The Dawn of Digital Litigation: Media Tools in the Courtroom

The idea for many attorneys that they must now become some kind of Hollywood Producer to keep up with modern litigation techniques may invoke images of an ever-daunting future: a coming legal atmosphere, where cases are decided not just on matter of law and undisputed facts but on their production value as well. Now, more than ever, people prefer visual media for communication and learning. This includes judges, jury members, and even, the opposing side.

Litigation Media is developing much the same way that Hollywood studios began, by retaining production in-house. However, with today's micro-sized media technology, small firms can level the playing field. Here's how:

The Future Attorney/Producer

Whether you are in a firm with resources or you're a sole practitioner, still paying ten cents per copy, Litigation Media is within your grasp. If you decide to "self-produce" your litigation tools, the most common program would be PowerPoint. Utilizing the simple slideshow feature, distill your case down to its most powerful elements. Advanced users will know how to add wipes and fades, but even a slideshow with no special effects can have an immeasurable impact on information retention and persuasion.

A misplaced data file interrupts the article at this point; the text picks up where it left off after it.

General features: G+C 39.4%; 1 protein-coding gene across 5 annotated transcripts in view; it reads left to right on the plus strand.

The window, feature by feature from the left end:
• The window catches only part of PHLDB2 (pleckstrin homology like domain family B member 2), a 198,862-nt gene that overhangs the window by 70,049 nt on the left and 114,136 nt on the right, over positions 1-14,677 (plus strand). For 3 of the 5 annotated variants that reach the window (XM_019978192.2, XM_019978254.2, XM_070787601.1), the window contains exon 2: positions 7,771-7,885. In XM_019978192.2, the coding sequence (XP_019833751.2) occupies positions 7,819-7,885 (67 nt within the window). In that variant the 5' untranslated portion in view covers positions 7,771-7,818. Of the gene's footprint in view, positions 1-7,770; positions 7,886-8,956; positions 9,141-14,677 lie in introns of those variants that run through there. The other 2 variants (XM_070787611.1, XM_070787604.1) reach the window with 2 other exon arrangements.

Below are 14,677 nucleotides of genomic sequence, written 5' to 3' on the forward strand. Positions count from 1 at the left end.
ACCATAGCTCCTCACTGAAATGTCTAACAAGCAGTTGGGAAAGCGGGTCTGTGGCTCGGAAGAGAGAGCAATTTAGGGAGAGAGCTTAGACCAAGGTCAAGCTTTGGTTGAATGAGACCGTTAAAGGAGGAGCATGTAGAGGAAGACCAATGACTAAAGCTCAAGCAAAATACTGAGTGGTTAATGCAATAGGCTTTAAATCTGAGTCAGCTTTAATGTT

Attorneys with advanced computer skills can also employ animation or desktop editing programs. Animation can create eye-popping presentations that will burn into the memory of the viewers. Editing software can create a video deposition montage (of the opposing side's contradictory testimony.) Check with the court beforehand, but many judges welcome an easy-to-digest version of your briefs, responses and submissions.

All attorneys should consider digitizing their documents a priori in a case. Having digitized documents adds enormous efficiency in the discovery process and case presentation. It also creates redundancy, so the chance of documents getting lost or destroyed is minimized. Digitizing is a simple process of scanning documents and creating a logical, consistent naming convention for file storage.

Current Litigation Software

Several new litigation media software packages are emerging, claiming to be the all-in-one solution. ("It's as easy as clicking a button!") However, reality means immersing yourself in software training and possibly retooling current internal processes to accommodate these out-of-the-box solutions.

Pre-packaged software is not an inherently bad thing, as long as you are prepared for the potential time investment. Some even prefer these structured programs, as they come ready with pre-designed organizational structures, naming conventions, databases and presentational tools.

Some of the presentational software you will find on the market includes:

The Confusion Strategy

Many software programs and consultants make attorneys feel they are missing the boat. By creating legal software jargon, they create a chasm of knowledge that defines them as experts (sound familiar?).

Below is a very brief list of some terms you may hear: